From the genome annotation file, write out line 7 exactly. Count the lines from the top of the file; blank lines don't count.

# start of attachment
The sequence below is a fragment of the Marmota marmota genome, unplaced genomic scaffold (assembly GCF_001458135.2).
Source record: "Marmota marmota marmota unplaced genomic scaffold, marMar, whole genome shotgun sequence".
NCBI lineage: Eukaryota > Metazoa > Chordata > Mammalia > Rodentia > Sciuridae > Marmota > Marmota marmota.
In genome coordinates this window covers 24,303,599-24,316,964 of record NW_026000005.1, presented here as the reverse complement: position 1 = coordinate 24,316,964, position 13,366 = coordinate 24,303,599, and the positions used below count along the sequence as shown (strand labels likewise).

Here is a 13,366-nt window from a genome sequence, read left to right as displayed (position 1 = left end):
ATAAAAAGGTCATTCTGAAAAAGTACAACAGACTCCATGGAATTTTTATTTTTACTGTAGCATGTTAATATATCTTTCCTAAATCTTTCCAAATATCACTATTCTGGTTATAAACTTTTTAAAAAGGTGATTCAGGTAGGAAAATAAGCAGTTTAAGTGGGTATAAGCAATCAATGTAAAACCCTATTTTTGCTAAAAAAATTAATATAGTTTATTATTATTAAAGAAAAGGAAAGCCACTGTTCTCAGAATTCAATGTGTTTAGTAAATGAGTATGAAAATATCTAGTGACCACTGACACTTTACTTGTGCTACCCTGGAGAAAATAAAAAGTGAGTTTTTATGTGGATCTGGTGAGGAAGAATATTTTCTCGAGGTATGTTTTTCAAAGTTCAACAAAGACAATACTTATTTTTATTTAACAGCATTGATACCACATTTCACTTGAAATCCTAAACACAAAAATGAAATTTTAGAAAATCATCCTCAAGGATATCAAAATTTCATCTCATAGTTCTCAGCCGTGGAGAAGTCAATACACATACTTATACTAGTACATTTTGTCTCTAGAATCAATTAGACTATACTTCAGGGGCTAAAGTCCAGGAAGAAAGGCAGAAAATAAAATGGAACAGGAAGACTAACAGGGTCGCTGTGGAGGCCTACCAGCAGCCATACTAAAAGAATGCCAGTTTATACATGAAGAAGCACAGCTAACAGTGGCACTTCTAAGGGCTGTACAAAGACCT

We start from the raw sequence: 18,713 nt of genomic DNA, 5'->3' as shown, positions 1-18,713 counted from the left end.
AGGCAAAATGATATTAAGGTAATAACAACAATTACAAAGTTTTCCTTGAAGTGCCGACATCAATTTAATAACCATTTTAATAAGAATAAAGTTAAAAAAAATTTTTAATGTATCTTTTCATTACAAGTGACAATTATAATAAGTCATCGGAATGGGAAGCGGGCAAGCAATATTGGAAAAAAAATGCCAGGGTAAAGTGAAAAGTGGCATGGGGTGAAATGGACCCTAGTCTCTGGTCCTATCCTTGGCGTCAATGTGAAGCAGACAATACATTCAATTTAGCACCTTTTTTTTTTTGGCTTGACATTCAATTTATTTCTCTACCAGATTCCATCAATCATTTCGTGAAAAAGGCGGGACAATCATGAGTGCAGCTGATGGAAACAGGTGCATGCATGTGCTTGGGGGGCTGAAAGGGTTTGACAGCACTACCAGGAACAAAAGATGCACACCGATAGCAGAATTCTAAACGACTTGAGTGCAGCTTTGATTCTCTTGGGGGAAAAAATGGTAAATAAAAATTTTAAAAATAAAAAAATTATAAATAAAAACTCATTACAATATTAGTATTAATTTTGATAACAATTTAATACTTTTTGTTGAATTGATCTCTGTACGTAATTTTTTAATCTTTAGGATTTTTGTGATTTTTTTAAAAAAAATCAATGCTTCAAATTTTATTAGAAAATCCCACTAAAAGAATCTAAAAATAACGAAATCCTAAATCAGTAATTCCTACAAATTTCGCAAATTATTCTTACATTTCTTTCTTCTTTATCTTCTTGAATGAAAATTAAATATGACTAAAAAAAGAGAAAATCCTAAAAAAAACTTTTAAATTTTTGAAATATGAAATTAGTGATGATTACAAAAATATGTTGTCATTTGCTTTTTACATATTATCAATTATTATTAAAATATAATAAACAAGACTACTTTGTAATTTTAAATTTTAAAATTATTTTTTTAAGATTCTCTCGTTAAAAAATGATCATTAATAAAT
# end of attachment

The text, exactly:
We start from the raw sequence: 18,713 nt of genomic DNA, 5'->3' as shown, positions 1-18,713 counted from the left end.